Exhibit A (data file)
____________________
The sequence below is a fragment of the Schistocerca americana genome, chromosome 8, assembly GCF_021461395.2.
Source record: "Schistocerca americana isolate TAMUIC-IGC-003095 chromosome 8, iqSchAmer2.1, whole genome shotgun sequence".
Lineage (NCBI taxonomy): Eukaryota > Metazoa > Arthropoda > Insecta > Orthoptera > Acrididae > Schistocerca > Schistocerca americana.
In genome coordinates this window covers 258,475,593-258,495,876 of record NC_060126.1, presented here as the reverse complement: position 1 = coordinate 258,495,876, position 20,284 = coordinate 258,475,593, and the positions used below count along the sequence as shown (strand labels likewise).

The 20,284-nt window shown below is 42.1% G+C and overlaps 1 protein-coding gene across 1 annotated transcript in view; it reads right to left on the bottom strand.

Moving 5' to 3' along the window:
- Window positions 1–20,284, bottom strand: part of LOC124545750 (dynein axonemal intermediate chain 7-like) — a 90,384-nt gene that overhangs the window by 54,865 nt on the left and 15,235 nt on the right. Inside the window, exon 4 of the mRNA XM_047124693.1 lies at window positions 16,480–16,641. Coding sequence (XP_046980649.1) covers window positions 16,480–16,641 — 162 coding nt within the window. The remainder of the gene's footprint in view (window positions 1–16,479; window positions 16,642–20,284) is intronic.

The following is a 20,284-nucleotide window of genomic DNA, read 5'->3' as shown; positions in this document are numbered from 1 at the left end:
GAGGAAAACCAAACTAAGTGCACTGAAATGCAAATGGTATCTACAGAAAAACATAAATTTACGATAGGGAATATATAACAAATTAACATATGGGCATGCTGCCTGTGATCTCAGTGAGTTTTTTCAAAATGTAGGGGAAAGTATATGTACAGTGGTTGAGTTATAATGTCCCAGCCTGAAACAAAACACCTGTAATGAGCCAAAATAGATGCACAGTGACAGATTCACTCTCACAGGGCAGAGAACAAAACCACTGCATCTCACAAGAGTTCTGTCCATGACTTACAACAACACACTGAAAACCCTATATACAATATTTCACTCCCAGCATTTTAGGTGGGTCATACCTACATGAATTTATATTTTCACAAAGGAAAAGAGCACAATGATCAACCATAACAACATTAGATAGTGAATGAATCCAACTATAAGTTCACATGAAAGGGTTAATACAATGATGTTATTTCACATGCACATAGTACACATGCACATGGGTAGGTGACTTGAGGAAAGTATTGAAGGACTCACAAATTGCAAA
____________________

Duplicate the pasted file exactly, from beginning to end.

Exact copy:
The sequence below is a fragment of the Schistocerca americana genome, chromosome 8, assembly GCF_021461395.2.
Source record: "Schistocerca americana isolate TAMUIC-IGC-003095 chromosome 8, iqSchAmer2.1, whole genome shotgun sequence".
Lineage (NCBI taxonomy): Eukaryota > Metazoa > Arthropoda > Insecta > Orthoptera > Acrididae > Schistocerca > Schistocerca americana.
In genome coordinates this window covers 258,475,593-258,495,876 of record NC_060126.1, presented here as the reverse complement: position 1 = coordinate 258,495,876, position 20,284 = coordinate 258,475,593, and the positions used below count along the sequence as shown (strand labels likewise).

The 20,284-nt window shown below is 42.1% G+C and overlaps 1 protein-coding gene across 1 annotated transcript in view; it reads right to left on the bottom strand.

Moving 5' to 3' along the window:
- Window positions 1–20,284, bottom strand: part of LOC124545750 (dynein axonemal intermediate chain 7-like) — a 90,384-nt gene that overhangs the window by 54,865 nt on the left and 15,235 nt on the right. Inside the window, exon 4 of the mRNA XM_047124693.1 lies at window positions 16,480–16,641. Coding sequence (XP_046980649.1) covers window positions 16,480–16,641 — 162 coding nt within the window. The remainder of the gene's footprint in view (window positions 1–16,479; window positions 16,642–20,284) is intronic.

The following is a 20,284-nucleotide window of genomic DNA, read 5'->3' as shown; positions in this document are numbered from 1 at the left end:
GAGGAAAACCAAACTAAGTGCACTGAAATGCAAATGGTATCTACAGAAAAACATAAATTTACGATAGGGAATATATAACAAATTAACATATGGGCATGCTGCCTGTGATCTCAGTGAGTTTTTTCAAAATGTAGGGGAAAGTATATGTACAGTGGTTGAGTTATAATGTCCCAGCCTGAAACAAAACACCTGTAATGAGCCAAAATAGATGCACAGTGACAGATTCACTCTCACAGGGCAGAGAACAAAACCACTGCATCTCACAAGAGTTCTGTCCATGACTTACAACAACACACTGAAAACCCTATATACAATATTTCACTCCCAGCATTTTAGGTGGGTCATACCTACATGAATTTATATTTTCACAAAGGAAAAGAGCACAATGATCAACCATAACAACATTAGATAGTGAATGAATCCAACTATAAGTTCACATGAAAGGGTTAATACAATGATGTTATTTCACATGCACATAGTACACATGCACATGGGTAGGTGACTTGAGGAAAGTATTGAAGGACTCACAAATTGCAAA